Practical guidebooks for the more adventurous traveller.
- The Herald
The mystery of the deep valleys which lie in the quadrant north to north-east of Mount Salcantay have long demanded attention. Separated from Ollantaytambo and Amaybamba by the Grand Canyon of the Urubamba, protected from Cuzco by the gigantic barrier of Salcantay, isolated from Vitcos by deep valleys and inhospitable, high windswept bleak regions called punas, they seem to have been unknown to the Spanish Conquerors and unsuspected by the historians… it appears to have been a terra incognita.
Hiram Bingham, Lost City of the Incas
In July 1911 the American explorer Hiram Bingham stumbled across the Inca ruins at Machu Picchu, the archetypal Lost City. None of the world’s other great ruins can compare with Machu Picchu’s location on a knife-like ridge, amid thick forest, high above a tumultuous river and frequently cloaked in swirling cloud, with the horn of Huayna Picchu punching through the mist, and snow-capped mountains glittering on the horizon. The discovery was the embodiment of many people’s fantasies and proved to be the inspiration for innumerable adventure tales.
Bingham was directed to the region and along with his Peruvian guides explored the hillside reputed to conceal the ruins. All at once they ‘were confronted with an unexpected sight, a great flight of beautifully constructed stone-faced terraces, perhaps a hundred of them, each hundreds of feet long and ten feet high’. Pushing on, ‘without any warning’, Bingham happened upon a cave carved into a stunningly sculpted structure whose ‘flowing lines…symmetrical arrangement of ashlars, and gradual gradation of the courses combined to produce a wonderful effect…It seemed like an unbelievable dream. Dimly, I began to realize that this wall and its adjoining semicircular Temple over the cave were as fine as the finest stone work in the world. It fairly took my breath away…’
Prior to the revelation of Machu Picchu, Bingham had explored and uncovered the ruins at Choquequirao. Following up these amazing discoveries, he went on to discover two other Inca sites of great importance, Vitcos and Vilcabamba. Countless other expeditions have explored and searched the region and numerous discoveries have been made, though none as significant as those unearthed by Bingham at the start of the twentieth century.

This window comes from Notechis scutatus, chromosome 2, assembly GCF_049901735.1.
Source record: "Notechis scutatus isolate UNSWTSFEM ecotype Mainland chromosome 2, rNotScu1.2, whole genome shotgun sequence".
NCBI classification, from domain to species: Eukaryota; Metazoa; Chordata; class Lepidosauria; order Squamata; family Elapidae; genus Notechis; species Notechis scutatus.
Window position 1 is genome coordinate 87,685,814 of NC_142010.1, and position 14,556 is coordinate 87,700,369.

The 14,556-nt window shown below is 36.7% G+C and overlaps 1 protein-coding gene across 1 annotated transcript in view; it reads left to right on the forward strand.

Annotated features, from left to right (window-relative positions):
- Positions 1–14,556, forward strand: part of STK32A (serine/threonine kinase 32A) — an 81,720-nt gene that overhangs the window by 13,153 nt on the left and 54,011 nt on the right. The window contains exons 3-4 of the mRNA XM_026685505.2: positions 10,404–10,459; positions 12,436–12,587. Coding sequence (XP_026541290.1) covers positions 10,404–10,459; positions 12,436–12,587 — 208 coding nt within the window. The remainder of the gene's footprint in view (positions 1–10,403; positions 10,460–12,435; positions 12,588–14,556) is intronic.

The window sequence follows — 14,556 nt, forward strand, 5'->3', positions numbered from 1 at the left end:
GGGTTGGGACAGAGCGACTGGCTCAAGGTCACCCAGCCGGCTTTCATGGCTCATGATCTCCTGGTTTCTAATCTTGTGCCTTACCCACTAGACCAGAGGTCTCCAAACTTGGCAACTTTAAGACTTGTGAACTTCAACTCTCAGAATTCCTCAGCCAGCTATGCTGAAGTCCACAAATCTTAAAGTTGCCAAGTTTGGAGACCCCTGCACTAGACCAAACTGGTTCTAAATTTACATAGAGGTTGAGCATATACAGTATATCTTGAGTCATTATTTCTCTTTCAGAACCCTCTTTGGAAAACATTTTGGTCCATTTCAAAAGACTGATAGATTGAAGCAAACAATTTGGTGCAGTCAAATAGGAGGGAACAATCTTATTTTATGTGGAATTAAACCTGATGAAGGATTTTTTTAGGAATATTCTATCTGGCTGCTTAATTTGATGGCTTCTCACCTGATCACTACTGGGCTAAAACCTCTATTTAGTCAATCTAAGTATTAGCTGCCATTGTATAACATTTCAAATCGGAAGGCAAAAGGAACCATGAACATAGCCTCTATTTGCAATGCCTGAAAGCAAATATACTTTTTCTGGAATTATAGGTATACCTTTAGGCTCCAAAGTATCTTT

Discoveries of Inca roads linking these sites have led to the creation of trekking routes for modern-day pilgrims and adventurers to follow. The Inca Trail is just one such route, which penetrates the forest and crosses high passes to reach its goal, the ruins at Machu Picchu. Heavily promoted and justifiably popular, the celebrated trek is almost a victim of its own success. In the wake of stringent regulations imposed to preserve the route, alternative options to reach Machu Picchu have been developed and treks to the other Inca sites have grown up as genuine alternatives to the crowded classic trek: the Santa Teresa route avoids the regulations associated with the Inca Trail but still gets you to Machu Picchu following a superb trek through varied landscapes; the Choquequirao trek takes you to these remote ruins perched above the Apurímac valley in a location arguably even more dramatic than that of the better-known site at Machu Picchu; the Vilcabamba trek explores puna, pampa, pasture, cloud forest and rainforest to lead you to the last refuge of the Incas, the untroubled, unrestored ruins of which are camouflaged and concealed by the forest. Epic trails joining the various sites have also been uncovered and now offer the ultimate experience for those with a passion for wilderness and a fascination with the world of the Incas.
So, despite the pressures of mass tourism and the popularity of the better known sites, it is still possible to explore the Cusco region free from crowds. Just take up the challenge and follow in the footsteps of the pioneers!